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Current Rating 8.3/10 | 33 Votes

Seen now, some thirty years after its first release, “Westworld” plays like an early draft of “Jurassic Park.” Both films, from the pen of best-selling novelist Michael Crichton, involve the amusement park of the future, in which science brings us an alternate reality, only to fail in some way and teach us a moral by wreaking havoc. In “Jurassic Park,” the alternate reality is the resurrection, via cloning, of dinosaurs, and the moral is not to play God with nature. I’m not sure if this is much of a moral, since virtually everything that makes mankind man could be construed as playing God, but that’s neither here nor there.

The amusement park in “Westworld” is a resort intended to recreate three different historical time periods: Western World is the Old West of gunfighters and bandits, Medieval World is all knights and damsels, and Roman World is tunics, togas, and debauchery. The futuristic element is that everyone in the artificial world is a robot. Robot gunfighters, robots knights, robot chorus girls, and robot wenches. Even robot horses. Visitors are encouraged to rob banks in Western World, slay the black knight in Medieval World, and be fed grapes in Roman World—and in all worlds there are floozies of some kind, programmed to be seduced. But just as the dinosaurs in “Jurassic Park” eventually run amok, the robots in “Westworld” backfire as well, and a murderous chaos ensues.

“Jurassic Park,” helmed by that great entertainer Steven Spielberg, is a slicker and more visceral experience than its predecessor, with engaging characters, great visual effects, and some of the most effective monster chases this side of “Aliens.” But the concepts at play behind “Westworld” strike me as more intriguing. What is this movie saying by showing us an amusement park where we can stab or gun down strangers with impunity, or where it’s okay to cheat on our spouse because it’s only with a machine? And what is “Westworld” saying when the violence, debauchery, and other antisocial behavior is fatally punished by the revolting robots? Sadly, “Westworld,” like most of Crichton’s work, doesn’t ask “what does it mean?” nearly as much as “how does it work?” Still, the movie does tell us how everything works, and there’s even a little grim satisfaction in watching the robots turn on their often malevolent human masters.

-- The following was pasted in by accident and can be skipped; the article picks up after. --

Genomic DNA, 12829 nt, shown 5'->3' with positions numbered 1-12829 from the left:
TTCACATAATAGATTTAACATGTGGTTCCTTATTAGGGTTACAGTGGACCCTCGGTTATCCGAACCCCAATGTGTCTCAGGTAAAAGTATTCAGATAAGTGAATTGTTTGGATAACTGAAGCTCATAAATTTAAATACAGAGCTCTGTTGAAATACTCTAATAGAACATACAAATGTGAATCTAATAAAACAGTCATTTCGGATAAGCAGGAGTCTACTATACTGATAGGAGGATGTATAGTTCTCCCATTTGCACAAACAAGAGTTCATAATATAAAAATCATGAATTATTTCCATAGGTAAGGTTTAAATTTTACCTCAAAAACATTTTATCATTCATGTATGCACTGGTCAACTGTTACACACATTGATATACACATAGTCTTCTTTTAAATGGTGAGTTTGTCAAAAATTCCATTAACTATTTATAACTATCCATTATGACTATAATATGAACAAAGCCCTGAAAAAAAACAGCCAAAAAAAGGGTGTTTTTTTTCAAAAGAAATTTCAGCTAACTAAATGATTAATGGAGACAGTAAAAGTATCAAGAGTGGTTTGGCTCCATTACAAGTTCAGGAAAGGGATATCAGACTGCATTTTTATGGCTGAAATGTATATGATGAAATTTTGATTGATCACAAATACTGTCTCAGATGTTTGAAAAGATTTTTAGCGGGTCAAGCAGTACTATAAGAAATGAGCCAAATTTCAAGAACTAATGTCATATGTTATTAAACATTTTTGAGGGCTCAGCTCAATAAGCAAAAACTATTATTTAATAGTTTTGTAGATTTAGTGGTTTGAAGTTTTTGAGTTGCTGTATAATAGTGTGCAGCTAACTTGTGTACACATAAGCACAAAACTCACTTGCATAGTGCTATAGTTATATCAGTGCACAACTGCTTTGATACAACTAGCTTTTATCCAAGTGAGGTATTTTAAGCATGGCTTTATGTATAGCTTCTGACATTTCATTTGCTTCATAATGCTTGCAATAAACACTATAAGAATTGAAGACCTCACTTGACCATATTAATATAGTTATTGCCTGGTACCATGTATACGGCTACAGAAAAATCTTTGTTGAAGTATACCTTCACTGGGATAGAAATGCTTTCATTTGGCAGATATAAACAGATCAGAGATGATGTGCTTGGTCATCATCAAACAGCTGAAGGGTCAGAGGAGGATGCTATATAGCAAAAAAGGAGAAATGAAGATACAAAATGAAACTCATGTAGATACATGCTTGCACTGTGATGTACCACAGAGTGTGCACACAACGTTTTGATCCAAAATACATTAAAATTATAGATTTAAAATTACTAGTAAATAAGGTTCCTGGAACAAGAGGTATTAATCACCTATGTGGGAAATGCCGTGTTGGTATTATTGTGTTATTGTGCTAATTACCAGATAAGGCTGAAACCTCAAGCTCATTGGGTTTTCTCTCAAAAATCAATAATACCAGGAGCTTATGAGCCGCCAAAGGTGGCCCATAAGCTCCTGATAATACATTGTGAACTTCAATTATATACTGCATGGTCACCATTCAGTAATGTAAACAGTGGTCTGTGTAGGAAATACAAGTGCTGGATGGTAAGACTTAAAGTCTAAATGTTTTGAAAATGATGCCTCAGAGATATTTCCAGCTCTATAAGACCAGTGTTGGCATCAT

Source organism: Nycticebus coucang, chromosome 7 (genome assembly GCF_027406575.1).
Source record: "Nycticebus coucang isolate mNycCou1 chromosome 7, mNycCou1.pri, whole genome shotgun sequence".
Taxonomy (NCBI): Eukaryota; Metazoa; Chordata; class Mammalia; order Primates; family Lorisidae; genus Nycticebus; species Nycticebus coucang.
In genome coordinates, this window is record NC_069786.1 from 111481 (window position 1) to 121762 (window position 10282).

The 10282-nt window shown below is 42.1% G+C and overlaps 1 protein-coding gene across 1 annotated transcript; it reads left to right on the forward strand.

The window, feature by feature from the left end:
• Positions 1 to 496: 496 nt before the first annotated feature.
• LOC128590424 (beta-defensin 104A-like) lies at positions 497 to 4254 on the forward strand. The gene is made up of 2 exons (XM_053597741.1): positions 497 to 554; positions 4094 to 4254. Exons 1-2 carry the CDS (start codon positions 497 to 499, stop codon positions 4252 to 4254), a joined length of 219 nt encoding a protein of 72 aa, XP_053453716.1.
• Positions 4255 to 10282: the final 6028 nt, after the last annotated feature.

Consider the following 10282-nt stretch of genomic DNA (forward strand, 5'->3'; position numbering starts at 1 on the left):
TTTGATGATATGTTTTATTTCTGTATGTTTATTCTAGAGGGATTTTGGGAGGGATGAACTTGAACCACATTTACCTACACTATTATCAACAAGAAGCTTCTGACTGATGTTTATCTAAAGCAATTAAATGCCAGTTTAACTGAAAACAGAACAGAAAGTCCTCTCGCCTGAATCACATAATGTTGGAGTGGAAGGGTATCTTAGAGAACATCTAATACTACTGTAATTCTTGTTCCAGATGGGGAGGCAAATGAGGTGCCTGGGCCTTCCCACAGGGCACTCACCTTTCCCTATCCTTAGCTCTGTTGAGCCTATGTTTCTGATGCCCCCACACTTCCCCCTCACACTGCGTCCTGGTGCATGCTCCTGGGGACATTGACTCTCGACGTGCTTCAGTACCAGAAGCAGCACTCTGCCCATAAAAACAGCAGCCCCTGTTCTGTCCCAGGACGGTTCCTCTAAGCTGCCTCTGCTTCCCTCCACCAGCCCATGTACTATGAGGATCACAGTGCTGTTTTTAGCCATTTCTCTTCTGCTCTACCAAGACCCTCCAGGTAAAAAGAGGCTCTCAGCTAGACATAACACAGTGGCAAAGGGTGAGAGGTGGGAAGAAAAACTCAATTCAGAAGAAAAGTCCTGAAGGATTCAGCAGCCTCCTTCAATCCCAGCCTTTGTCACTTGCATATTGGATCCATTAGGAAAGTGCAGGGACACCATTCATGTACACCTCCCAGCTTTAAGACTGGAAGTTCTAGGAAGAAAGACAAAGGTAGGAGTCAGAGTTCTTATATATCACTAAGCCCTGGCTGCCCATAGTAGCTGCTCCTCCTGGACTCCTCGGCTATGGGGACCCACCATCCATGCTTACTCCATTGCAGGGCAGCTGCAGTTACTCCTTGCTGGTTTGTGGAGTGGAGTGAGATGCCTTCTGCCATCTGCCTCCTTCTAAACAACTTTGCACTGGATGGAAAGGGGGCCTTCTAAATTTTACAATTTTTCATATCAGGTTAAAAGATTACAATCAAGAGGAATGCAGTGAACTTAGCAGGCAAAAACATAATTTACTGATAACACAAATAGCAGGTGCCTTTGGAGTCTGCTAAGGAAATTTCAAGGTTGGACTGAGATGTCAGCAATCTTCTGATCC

Like many good science-fiction short stories, the main function of the characters in “Westworld” is to examine things and not be examined. We glimpse various visitors to the different worlds, including a middle-aged couple in which she wants to be ravished in Roman World, while he wants the black knight’s head on a platter and the laundry wench in his bed; a portly nebbish (Dick Van Patten), scared of a gun but hungry to play sheriff; and two old friends (Richard Benjamin and James Brolin) hoping to waste some robots and screw some dancehall girls. Chief among the synthetic gunfighters who cross them is the great Yul Brynner, possibly in the same clothes he wore in “The Magnificent Seven.” He is gunned down again and again, and not even programmed to succeed. We can tell that Benjamin, who looks vaguely like Mr. Bean, might survive the oncoming rebellion because of how uncomfortable he feels when he cuts Brynner down in a bar-room quick-draw.

Half the fun of “Westworld” plays as camp now; science-fiction seems to date faster than any other genre, and “Westworld” looks more like a pricey episode of the original “Star Trek” than a modern Hollywood sci-fi. It’s a good movie to watch in a group while hitting pause a lot. I saw “Westworld” recently with a couple of friends, and we got plenty of laughs by talking about how, if we visited Western World, we would reply to even the slightest inconveniences from the robots with lethal severity. Crichton directs the film invisibly and efficiently, and brings a sterile creepiness to the scenes in which Western World’s employees must, every night, gather the dead robots and bring them to their subterranean “hospital” for repeairs. Benjamin is effective as “Westworld’s” everyman, while Brynner, in a role that predicts “The Terminator” eleven years later, projects mindless, unquestioning, unreasonable menace. “Westworld” is not enamored with its own implications, but they are there, and I’m reminded that I’ve always thought of heaven as place where we are no longer interested in sinning, and not as a place where our sins no longer have consequences.

Finished December 8, 2002

Copyright © 2002 Friday & Saturday Night

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